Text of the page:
If you have federal student loans, you can go on an income-driven repayment plan that can really help lower your payments, and also offers student loan forgiveness at the end of 20 to 25 years — I definitely recommend that.

If it's credit card debt, there is the option for bankruptcy. Obviously, that's something you have to carefully consider, but it is an option for people who feel completely overwhelmed. If you are struggling to live because of your debt, I think bankruptcy is definitely something to consider.

There's also nonprofit credit counseling. Check out the National Foundation for Credit Counseling — they offer advice on how to pay off debt. They also have debt settlement programs where they work with creditors to come up with a plan for you.

What's the worst thing that's going to happen? Your wages are going to be garnished, and your credit is going to be tanked. Both not ideal, but you're not going to jail. You're not going to die.

What are the most common topics that come up on the "Mental Health and Wealth" podcast?

The three most common things are anxiety, shame and guilt. A lot of people have anxiety around money. They feel like there's not enough of it. They feel like they're not managing it right, like they don't know what they're doing.

Many people have a lot of shame around debt and mental health issues. In the episode with Sinclair Ceasar, a Black man with bipolar disorder, we talk about how there's a huge stigma already. What are people going to think about my diagnosis? What are people going to think about my debt? People feel internalized shame around their debt, around their money and around mental health diagnoses.

Guilt comes up a lot because people feel like they've made the wrong decisions. They feel guilty for taking on so much debt, feeling like they didn't do the right thing or feeling like their mental health is getting in the way of doing the right thing.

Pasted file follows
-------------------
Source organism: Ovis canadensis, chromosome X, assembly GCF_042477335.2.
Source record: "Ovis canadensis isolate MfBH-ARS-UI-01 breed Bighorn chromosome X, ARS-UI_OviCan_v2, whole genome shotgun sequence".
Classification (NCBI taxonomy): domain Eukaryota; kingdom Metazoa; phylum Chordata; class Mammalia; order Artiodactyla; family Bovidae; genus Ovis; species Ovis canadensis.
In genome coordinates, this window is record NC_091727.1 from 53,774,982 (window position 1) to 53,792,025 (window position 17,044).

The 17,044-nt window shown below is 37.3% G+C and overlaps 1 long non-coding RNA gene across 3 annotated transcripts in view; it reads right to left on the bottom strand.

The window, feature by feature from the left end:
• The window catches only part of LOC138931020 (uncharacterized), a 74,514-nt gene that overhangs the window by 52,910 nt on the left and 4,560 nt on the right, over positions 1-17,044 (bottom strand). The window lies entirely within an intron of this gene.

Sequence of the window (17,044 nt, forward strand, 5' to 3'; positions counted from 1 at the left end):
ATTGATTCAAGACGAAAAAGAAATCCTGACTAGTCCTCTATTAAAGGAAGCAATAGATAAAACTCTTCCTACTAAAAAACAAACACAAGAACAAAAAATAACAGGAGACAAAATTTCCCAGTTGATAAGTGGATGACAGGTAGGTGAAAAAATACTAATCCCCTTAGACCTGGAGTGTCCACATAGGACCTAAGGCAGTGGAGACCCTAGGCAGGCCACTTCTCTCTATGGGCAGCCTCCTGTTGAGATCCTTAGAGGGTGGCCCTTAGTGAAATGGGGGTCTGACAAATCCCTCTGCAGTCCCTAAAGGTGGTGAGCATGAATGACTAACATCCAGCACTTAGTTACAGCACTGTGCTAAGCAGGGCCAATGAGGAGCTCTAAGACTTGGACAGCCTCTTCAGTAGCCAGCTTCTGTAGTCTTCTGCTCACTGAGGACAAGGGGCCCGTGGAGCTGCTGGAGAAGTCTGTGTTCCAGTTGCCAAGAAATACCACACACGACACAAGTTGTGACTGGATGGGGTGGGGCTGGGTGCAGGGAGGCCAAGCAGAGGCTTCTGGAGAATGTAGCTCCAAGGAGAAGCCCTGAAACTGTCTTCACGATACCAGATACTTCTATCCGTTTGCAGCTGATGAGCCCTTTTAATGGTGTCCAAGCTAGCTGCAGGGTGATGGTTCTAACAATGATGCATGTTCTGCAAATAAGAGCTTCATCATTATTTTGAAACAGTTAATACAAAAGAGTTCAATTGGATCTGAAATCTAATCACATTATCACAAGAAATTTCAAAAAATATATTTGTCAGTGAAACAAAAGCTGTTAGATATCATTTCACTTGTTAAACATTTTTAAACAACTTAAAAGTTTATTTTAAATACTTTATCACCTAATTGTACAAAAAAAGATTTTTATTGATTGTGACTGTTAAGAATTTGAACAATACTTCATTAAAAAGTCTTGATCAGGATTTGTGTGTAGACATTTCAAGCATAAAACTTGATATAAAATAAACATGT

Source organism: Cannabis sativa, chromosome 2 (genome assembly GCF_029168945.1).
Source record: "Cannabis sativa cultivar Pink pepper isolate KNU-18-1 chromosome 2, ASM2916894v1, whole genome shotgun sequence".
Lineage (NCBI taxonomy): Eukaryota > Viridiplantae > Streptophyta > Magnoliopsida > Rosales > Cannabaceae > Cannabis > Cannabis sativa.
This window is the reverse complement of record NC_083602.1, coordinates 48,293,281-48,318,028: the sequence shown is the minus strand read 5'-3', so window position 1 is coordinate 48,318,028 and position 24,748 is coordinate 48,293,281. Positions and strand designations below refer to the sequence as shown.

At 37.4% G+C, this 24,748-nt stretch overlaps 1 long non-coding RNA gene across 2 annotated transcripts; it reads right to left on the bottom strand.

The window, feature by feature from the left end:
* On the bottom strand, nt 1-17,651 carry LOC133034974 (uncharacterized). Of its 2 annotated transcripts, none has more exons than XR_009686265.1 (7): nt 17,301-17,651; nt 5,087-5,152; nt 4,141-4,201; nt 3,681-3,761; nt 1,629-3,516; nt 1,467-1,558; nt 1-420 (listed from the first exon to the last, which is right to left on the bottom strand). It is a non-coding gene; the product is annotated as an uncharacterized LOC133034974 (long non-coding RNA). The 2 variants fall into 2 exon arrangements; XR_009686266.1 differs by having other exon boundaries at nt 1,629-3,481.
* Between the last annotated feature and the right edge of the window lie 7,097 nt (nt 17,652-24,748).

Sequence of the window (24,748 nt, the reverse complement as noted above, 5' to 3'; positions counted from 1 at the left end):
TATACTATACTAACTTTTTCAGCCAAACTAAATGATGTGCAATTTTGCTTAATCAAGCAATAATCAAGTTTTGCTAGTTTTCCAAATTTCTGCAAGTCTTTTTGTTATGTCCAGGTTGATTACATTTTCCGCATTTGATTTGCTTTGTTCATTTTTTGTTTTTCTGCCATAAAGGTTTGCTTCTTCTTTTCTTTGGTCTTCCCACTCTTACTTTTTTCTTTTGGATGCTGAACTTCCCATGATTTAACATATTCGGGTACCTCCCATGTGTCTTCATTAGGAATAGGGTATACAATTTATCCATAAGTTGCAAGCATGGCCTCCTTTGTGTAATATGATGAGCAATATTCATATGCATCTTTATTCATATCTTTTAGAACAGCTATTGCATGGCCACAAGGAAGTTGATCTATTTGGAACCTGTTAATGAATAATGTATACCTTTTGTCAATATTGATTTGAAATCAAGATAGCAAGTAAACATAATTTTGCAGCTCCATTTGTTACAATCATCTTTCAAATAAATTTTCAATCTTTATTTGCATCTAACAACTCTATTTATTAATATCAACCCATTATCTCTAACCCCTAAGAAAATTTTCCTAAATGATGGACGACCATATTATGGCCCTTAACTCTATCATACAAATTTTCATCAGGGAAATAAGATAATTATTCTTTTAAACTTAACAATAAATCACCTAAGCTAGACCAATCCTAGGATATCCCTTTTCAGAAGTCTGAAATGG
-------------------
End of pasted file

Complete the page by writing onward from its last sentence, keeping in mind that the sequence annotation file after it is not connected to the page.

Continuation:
You started the podcast to break the taboo around talking about money. What's your advice for people who have trouble starting the conversation?

Talk with people that you feel safe with. I recommend people start the conversation around money around things that are relatable to everyone, like, "Hey, I have this job and it's around this salary. Do you know what other people make in this range?" Or, "I went to college and I took on some student loan debt. What about you?"

You might bring up the topic of budgeting, like, "Hey, I just started budgeting, and I'm trying to figure it out. Have you guys ever budgeted?"

Have you ever consulted a financial therapist about money and mental health issues?

In an episode with Derek Hagen, a financial therapist, we talk about money scripts and money mindset. He likes to call the money mindset "money scripts," because he was saying that our money scripts were written already. We're pre-programmed. As we get older, we realize that these ideas about money come from family, from friends, from culture.

Talking with a financial therapist definitely confirmed what I already knew, which is that your money affects your mental health, and your mental health affects your money.

This interview has been edited for clarity and length.

Amanda Page
Amanda Page is a Columbus-based writer from southern Ohio. Her work has appeared in Columbus Monthly, Belt Magazine and The Daily Yonder. Follow her on Twitter @amandadashpage